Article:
Indeed, the witness to the radical welcome of God’s love was on display moments before the shooting when the greeter at the mosque hailed the shooter with the words, “Hello, Brother.” If that man, who was twisted by hate and fueled by the corrupting influence of white supremacy, had arrived at the mosque empty-handed and open-hearted, he would have been invited into the community. I have no doubt about that. He would have witnessed the love of God nourishing a people to acts of goodness and devotion. And maybe, just maybe, he would have allowed the peace and hope and love of God to renew his heart.

Do hundreds of speeding bullets and fifty people of faith lying dead in the mosques negate the vision of God’s light and love defeated darkness and hate? By no means. Not if people of faith continue to join God and join each other in promoting a vision of this world that is built, not on fear of the other, not on violent tribalism, but a world built on the love of God that brings people together, celebrates their diversity, and works for justice and peace.

The only way we can participate in this vision of the world is by keeping our hearts open to God’s love even when our hearts and God’s heart are in the midst of breaking. Jesus teaches us an image for such courageous hearts in this morning’s Gospel lesson.

“Jerusalem, Jerusalem,” he says, “the city that kills the prophets and stones those who are sent to it! How often have I desired to gather your children together as a hen gathers her brood under her wings, and you were not willing!”

Jesus’ lament over Jerusalem includes this striking, even strange, image of a chicken, a hen gathering her brood under wings. Imagine what that looks like: the hen with her wings outstretched, not protecting her own heart, her own vitals, but keeping her babies safe. Now imagine those wings as arms of love stretching out on a cross gathering the whole world into a saving embrace.* We can follow Jesus’ image of the hen by reaching out our arms of love, not seeking to protect our hearts, but allowing ourselves to feel the sting of pain and grief in order to remain in solidarity with all hurting people, especially on this day the Muslims of Christchurch. And by remaining in solidarity with other groups, we can disrupt the violent tribalism and the rampant hate that seeks to dominate the world.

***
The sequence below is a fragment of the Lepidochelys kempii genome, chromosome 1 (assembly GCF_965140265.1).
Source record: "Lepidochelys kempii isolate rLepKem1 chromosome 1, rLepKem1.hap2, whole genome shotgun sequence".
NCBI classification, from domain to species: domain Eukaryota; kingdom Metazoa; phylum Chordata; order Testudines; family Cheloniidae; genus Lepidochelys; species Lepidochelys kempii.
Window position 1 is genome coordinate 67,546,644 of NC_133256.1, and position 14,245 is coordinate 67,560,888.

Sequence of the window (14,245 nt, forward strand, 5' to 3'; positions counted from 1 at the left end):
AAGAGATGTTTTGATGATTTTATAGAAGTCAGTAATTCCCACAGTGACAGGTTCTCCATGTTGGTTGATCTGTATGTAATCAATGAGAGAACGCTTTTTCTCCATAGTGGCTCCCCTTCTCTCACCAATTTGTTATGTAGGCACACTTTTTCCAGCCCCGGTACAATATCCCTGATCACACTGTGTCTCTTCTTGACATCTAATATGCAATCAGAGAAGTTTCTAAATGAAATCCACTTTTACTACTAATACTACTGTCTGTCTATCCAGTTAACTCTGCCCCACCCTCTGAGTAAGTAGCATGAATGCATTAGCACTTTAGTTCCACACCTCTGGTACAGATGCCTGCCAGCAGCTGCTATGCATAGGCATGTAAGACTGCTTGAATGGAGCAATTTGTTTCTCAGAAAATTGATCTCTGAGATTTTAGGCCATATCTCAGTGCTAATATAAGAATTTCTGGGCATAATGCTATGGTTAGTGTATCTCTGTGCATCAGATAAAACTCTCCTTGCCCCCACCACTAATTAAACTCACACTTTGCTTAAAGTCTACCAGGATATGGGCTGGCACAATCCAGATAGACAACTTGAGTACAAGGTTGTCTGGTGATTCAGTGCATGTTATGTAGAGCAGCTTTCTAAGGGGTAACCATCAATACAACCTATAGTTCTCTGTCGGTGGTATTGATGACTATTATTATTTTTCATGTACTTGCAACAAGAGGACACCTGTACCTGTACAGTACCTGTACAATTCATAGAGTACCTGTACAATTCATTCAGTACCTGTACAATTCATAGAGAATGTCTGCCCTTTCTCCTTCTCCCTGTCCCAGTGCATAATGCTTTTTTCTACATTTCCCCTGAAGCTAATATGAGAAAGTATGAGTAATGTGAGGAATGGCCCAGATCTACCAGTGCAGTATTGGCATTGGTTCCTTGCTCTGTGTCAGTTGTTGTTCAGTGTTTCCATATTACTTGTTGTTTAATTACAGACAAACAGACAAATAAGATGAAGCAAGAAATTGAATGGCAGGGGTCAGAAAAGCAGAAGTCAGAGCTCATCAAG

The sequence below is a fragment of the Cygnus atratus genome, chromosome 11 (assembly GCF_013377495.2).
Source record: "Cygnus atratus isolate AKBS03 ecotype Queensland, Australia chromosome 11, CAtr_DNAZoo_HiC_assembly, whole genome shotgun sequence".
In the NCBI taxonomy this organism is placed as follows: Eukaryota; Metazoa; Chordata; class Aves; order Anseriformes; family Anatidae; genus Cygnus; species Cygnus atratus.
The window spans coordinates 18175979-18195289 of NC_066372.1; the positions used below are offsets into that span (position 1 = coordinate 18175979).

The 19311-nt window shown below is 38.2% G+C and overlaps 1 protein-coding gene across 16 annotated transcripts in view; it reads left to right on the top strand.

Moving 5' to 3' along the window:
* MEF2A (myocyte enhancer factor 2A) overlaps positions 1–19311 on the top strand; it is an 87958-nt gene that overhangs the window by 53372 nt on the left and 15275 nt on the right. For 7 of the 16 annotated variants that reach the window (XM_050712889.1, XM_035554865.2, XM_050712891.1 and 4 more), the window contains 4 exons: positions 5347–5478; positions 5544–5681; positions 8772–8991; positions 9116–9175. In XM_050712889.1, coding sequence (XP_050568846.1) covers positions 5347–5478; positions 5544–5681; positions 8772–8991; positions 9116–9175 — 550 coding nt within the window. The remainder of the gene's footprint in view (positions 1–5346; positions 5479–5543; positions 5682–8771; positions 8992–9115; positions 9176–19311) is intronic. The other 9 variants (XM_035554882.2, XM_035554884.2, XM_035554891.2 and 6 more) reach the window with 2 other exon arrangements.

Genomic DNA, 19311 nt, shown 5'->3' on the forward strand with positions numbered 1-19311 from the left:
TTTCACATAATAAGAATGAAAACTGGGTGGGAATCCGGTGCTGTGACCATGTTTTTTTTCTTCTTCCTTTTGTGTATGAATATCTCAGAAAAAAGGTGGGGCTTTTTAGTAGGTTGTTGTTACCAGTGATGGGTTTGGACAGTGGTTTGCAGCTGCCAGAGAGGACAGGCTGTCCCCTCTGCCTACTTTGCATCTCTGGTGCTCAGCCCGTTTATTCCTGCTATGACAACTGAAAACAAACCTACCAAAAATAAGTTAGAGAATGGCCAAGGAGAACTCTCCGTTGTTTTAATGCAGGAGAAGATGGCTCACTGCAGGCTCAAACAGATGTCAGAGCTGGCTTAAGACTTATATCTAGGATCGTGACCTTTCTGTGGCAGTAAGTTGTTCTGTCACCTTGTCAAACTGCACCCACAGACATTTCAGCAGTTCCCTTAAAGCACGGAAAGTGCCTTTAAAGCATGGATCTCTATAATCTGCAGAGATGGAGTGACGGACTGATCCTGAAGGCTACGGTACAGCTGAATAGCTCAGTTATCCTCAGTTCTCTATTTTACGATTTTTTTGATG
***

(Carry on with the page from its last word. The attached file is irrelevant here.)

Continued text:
Remember the words of Dr. King. They come from his book Where Do We Go from Here: Chaos or Community? (published in 1967). Make these words your mantra as we join God in spreading our arms of love to help heal this world’s brokenness. “Darkness cannot drive out darkness: only light can do that. Hate cannot drive out hate: only love can do that.”


Art: Photo by Jan’s Archive on Unsplash.

* From the Book of Common Prayer: Lord Jesus Christ, you stretched out your arms of love on the hard wood of the cross that everyone might come within the reach of your saving embrace: So clothe us in your Spirit that we, reaching forth our hands in love, may bring those who do not know you to the knowledge and love of you; for the honor of your Name. Amen. (BCP 101)